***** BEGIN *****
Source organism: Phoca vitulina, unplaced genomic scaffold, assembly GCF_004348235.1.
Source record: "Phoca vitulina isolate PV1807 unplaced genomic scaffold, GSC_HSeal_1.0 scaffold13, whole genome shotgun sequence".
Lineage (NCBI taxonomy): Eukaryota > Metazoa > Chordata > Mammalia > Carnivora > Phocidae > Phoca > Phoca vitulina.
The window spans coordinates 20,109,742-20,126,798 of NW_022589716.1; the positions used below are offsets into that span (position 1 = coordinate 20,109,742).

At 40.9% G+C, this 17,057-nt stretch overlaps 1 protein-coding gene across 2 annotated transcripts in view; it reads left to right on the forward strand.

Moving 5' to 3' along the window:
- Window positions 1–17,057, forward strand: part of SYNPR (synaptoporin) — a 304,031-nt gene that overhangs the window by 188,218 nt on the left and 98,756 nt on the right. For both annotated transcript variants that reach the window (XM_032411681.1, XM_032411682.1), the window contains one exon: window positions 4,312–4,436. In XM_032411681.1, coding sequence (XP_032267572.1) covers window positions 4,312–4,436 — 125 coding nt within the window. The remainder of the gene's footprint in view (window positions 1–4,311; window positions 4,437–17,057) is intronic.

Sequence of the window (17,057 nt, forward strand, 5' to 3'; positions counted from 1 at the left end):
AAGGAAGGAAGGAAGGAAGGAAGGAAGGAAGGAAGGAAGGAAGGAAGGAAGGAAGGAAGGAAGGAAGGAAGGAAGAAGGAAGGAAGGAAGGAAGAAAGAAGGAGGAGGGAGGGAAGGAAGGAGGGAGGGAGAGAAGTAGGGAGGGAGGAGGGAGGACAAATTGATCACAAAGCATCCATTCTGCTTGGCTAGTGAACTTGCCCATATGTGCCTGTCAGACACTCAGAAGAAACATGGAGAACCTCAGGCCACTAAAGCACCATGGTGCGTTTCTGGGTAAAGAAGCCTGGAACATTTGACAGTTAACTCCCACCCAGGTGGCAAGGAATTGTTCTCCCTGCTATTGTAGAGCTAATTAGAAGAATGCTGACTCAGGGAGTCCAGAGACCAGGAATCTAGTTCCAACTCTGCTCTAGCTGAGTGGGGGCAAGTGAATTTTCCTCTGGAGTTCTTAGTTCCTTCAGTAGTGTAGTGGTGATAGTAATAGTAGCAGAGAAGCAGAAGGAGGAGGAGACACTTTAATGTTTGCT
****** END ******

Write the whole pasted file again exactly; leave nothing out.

Source organism: Phoca vitulina, unplaced genomic scaffold, assembly GCF_004348235.1.
Source record: "Phoca vitulina isolate PV1807 unplaced genomic scaffold, GSC_HSeal_1.0 scaffold13, whole genome shotgun sequence".
Lineage (NCBI taxonomy): Eukaryota > Metazoa > Chordata > Mammalia > Carnivora > Phocidae > Phoca > Phoca vitulina.
The window spans coordinates 20,109,742-20,126,798 of NW_022589716.1; the positions used below are offsets into that span (position 1 = coordinate 20,109,742).

At 40.9% G+C, this 17,057-nt stretch overlaps 1 protein-coding gene across 2 annotated transcripts in view; it reads left to right on the forward strand.

Moving 5' to 3' along the window:
- Window positions 1–17,057, forward strand: part of SYNPR (synaptoporin) — a 304,031-nt gene that overhangs the window by 188,218 nt on the left and 98,756 nt on the right. For both annotated transcript variants that reach the window (XM_032411681.1, XM_032411682.1), the window contains one exon: window positions 4,312–4,436. In XM_032411681.1, coding sequence (XP_032267572.1) covers window positions 4,312–4,436 — 125 coding nt within the window. The remainder of the gene's footprint in view (window positions 1–4,311; window positions 4,437–17,057) is intronic.

Sequence of the window (17,057 nt, forward strand, 5' to 3'; positions counted from 1 at the left end):
AAGGAAGGAAGGAAGGAAGGAAGGAAGGAAGGAAGGAAGGAAGGAAGGAAGGAAGGAAGGAAGGAAGGAAGGAAGAAGGAAGGAAGGAAGGAAGAAAGAAGGAGGAGGGAGGGAAGGAAGGAGGGAGGGAGAGAAGTAGGGAGGGAGGAGGGAGGACAAATTGATCACAAAGCATCCATTCTGCTTGGCTAGTGAACTTGCCCATATGTGCCTGTCAGACACTCAGAAGAAACATGGAGAACCTCAGGCCACTAAAGCACCATGGTGCGTTTCTGGGTAAAGAAGCCTGGAACATTTGACAGTTAACTCCCACCCAGGTGGCAAGGAATTGTTCTCCCTGCTATTGTAGAGCTAATTAGAAGAATGCTGACTCAGGGAGTCCAGAGACCAGGAATCTAGTTCCAACTCTGCTCTAGCTGAGTGGGGGCAAGTGAATTTTCCTCTGGAGTTCTTAGTTCCTTCAGTAGTGTAGTGGTGATAGTAATAGTAGCAGAGAAGCAGAAGGAGGAGGAGACACTTTAATGTTTGCT